Perhaps surprisingly, my favorite animals were the hippos (Flusspferde – river horses!). An underwater viewing area allowed visitors to watch these large animals swim by and then emerge for air, like caged terrestrial whales. So graceful were their movements that children’s stories about a hippo ballet no longer seemed fantastical. Anya loved the impressive collection of penguins. Her vast knowledge of penguins born out of an extended first grade unit about the birds helped her to appreciate the zoo’s flock, and educate her family about the distinctions between rockhoppers, kings and humboldts.
The gibbons treated us to a spectacular acrobatic performance flying from branches and ropes on their monkey island. Greta loved the lemurs who were the subject of a third grade research project, and darn cute too! Walter’s favorite animals were the fish – all fish, any fish. The rainforest house, various fish tanks and small aquarium all helped satiate his desire to watch finned animals, but the most amusing moment for him (and us) was to see a school of goldfish gather in front of him in the mote around Gibbon Island. While the rest of us watched the primates fly through the air, Walter watched the carp bubble to the surface and, amazingly, follow him around the mote as he moved about perimeter. He had found his soul-mates, and they their leader! No other destinations so fully captivated the entire family as these three, but there were other places and moments that are worth noting. In Salzburg, I was able to spend a morning alone while Jason took the kids to Haus der Natur, a gift in exchange for the previous afternoon spent in with Walter who was not so interested in wondering the streets of old Salzburg. I valued the serenity of visiting the Dom zu Salzburg, dating back to 744 and beautifully restored after being destroyed in 1944. I also enjoyed the Salzburg Museum where I learned a bit of history of the city, able to view the exhibits at my own pace.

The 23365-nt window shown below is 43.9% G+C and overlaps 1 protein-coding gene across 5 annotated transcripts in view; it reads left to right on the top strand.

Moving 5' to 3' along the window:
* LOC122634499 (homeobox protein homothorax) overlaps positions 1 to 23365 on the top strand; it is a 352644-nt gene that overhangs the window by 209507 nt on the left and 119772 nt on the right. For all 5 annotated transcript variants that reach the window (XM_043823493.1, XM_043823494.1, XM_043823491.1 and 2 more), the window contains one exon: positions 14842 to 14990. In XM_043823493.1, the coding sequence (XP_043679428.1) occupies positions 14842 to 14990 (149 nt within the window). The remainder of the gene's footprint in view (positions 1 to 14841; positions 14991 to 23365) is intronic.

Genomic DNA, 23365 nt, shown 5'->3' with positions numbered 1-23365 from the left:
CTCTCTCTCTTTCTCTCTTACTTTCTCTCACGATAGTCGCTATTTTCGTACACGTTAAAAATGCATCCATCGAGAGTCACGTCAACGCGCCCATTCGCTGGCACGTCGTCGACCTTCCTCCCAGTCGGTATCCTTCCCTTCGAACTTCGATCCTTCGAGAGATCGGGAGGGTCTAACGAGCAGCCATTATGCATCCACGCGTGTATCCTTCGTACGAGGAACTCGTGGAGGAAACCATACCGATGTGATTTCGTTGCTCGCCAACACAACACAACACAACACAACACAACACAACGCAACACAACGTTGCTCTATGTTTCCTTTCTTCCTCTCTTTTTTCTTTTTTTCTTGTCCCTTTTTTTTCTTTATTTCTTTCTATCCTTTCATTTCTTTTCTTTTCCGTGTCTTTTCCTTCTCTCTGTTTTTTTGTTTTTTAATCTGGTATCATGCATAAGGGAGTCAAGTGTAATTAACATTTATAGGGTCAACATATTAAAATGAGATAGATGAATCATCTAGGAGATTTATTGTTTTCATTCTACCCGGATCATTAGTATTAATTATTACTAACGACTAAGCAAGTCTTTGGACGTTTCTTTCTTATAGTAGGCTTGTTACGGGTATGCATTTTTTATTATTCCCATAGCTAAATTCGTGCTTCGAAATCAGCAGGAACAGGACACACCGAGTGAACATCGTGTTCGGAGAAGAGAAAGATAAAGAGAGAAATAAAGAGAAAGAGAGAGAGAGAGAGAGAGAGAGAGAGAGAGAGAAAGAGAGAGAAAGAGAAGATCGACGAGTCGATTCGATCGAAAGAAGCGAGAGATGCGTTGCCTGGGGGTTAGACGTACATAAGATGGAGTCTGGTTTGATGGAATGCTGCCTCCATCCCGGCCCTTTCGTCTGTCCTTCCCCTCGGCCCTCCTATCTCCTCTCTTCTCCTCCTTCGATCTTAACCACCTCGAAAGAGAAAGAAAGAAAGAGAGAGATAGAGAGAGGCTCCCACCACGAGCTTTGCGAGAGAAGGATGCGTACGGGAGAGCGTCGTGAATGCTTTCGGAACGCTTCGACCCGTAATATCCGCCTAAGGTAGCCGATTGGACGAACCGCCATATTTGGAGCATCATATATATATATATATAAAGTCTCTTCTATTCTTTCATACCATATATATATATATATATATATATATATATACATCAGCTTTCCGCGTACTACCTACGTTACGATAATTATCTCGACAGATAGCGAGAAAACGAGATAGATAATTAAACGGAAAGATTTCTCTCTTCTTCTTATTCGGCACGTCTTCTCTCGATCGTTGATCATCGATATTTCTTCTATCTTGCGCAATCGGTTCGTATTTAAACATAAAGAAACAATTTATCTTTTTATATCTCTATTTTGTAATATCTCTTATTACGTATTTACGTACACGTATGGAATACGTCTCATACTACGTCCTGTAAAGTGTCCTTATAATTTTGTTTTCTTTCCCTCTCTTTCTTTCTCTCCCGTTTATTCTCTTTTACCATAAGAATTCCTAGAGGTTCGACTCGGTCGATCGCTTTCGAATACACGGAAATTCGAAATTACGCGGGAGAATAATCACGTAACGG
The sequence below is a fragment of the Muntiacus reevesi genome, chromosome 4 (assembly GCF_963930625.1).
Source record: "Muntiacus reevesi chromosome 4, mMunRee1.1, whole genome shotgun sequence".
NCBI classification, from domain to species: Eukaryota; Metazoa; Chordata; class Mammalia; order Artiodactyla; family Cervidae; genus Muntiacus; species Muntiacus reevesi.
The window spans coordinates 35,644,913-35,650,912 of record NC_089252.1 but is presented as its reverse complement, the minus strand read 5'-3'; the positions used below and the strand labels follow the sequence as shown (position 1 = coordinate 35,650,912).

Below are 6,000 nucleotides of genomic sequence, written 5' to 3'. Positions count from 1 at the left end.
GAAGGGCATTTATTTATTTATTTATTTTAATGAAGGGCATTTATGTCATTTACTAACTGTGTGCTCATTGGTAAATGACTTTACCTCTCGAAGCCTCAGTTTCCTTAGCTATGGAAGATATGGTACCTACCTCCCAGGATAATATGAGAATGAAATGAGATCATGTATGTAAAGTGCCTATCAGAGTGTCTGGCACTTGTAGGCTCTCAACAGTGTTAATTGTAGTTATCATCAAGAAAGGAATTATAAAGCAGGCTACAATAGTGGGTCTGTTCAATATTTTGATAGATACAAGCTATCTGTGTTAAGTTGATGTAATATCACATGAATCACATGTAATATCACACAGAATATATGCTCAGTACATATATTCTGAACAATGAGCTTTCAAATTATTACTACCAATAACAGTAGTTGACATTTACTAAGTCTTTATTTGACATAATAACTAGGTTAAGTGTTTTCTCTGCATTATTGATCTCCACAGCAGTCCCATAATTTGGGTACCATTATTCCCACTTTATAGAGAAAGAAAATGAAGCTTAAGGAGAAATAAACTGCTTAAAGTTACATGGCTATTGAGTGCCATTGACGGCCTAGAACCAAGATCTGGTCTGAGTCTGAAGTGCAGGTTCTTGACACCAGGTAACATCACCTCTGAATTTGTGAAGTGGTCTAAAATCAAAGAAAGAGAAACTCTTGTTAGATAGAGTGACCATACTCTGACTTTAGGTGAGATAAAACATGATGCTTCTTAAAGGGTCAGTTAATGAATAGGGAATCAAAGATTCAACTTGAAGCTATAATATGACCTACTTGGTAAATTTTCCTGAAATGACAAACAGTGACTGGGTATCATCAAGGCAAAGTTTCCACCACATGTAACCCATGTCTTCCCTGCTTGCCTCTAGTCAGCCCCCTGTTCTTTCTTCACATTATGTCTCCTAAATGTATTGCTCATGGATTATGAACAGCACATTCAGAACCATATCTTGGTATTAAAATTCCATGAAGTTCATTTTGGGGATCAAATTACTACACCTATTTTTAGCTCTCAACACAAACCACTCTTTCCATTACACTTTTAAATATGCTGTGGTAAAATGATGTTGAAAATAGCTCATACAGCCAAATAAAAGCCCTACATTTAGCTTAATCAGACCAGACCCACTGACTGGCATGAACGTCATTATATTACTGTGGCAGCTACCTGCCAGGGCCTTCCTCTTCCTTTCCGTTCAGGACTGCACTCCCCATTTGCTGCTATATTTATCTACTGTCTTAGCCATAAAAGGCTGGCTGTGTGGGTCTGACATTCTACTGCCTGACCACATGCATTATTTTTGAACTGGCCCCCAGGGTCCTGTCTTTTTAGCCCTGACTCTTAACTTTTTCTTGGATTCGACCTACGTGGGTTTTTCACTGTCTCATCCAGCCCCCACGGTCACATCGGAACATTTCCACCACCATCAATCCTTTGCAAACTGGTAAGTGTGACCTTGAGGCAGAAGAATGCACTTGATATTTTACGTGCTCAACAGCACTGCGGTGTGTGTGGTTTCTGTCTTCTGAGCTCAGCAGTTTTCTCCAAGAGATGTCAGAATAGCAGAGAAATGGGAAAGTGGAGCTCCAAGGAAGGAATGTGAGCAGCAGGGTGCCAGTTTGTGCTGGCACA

Riding the funicular tram up and down the side of the mountain to the Festung Hohensalzburg towering over the city, was a great 60 second thrill for Walter. And the rest of us enjoyed the tremendous view from the top perch of the Fortress – fields and mountains on one side, a gorgeous city and river on the other. It was absolutely stunning! In Salzburg we also all enjoyed our best dinner out at Zum fidelen Affen, which we nicknamed the Funky Monkey. We had a fun waiter, great food and drink for everyone, in a cozy Austrian pub. All felt right.
In Vienna, at the Haus der Musik, we had a familial moment of bliss, sitting in the “concert hall” watching and listening to a wonderful recording of the Vienna Orchestra performing the Star Wars Theme during a summer concert at the Schloß Schönnbrunn. Given the recent importance of Star Wars for the kids, it was a perfect match for our family and created a rare moment of familial harmony. Jason spent several days in Vienna at the F.R.O.G. Vienna Games conference at the Neues Rathaus, the townhall that also serves as a conference center to hundreds of events each year. The stunning building went from hosting a circus one day to a video game conference the next, both fun juxtapositions with the intricate gothic architecture.
On our last day we went back to Schloß Schönnbrunn to see the palace itself and to tackle the hedge Labyrinth. The mazes were fun, but a bigger hit was the coinciding playground where the whole family enjoyed the fun-house mirrors, and the kids explored the many elements that played with movement, sound, and perception.
Afterwards, Greta, who, for the record wanted to do and see everything everywhere, and Jason went to the Kunst Haus Wien, a museum founded by Viennese artist Friedensreich Hundertwasser. They reported that the museum was quite incredible, presenting both a survey of the artist’s work and an embodiment of his philosophies of eco-architecture, vibrant imagination, and disdain for straight lines. Jason says that the discovery of this new-to-him artist alongside his daughter was his highlight of the trip.
The train ride home from Vienna to Göttingen was long, and while there was some fussing intercepted by movies on the iPad, I was impressed by how well my family has learned to ride the rails in Europe. They may be small town kids from Vermont, but they can read a train schedule in German and know what to expect and what to do when the train arrives (or doesn’t). And, it was nice to be back home, where we’ve enjoyed some mostly quiet days before going back to school tomorrow.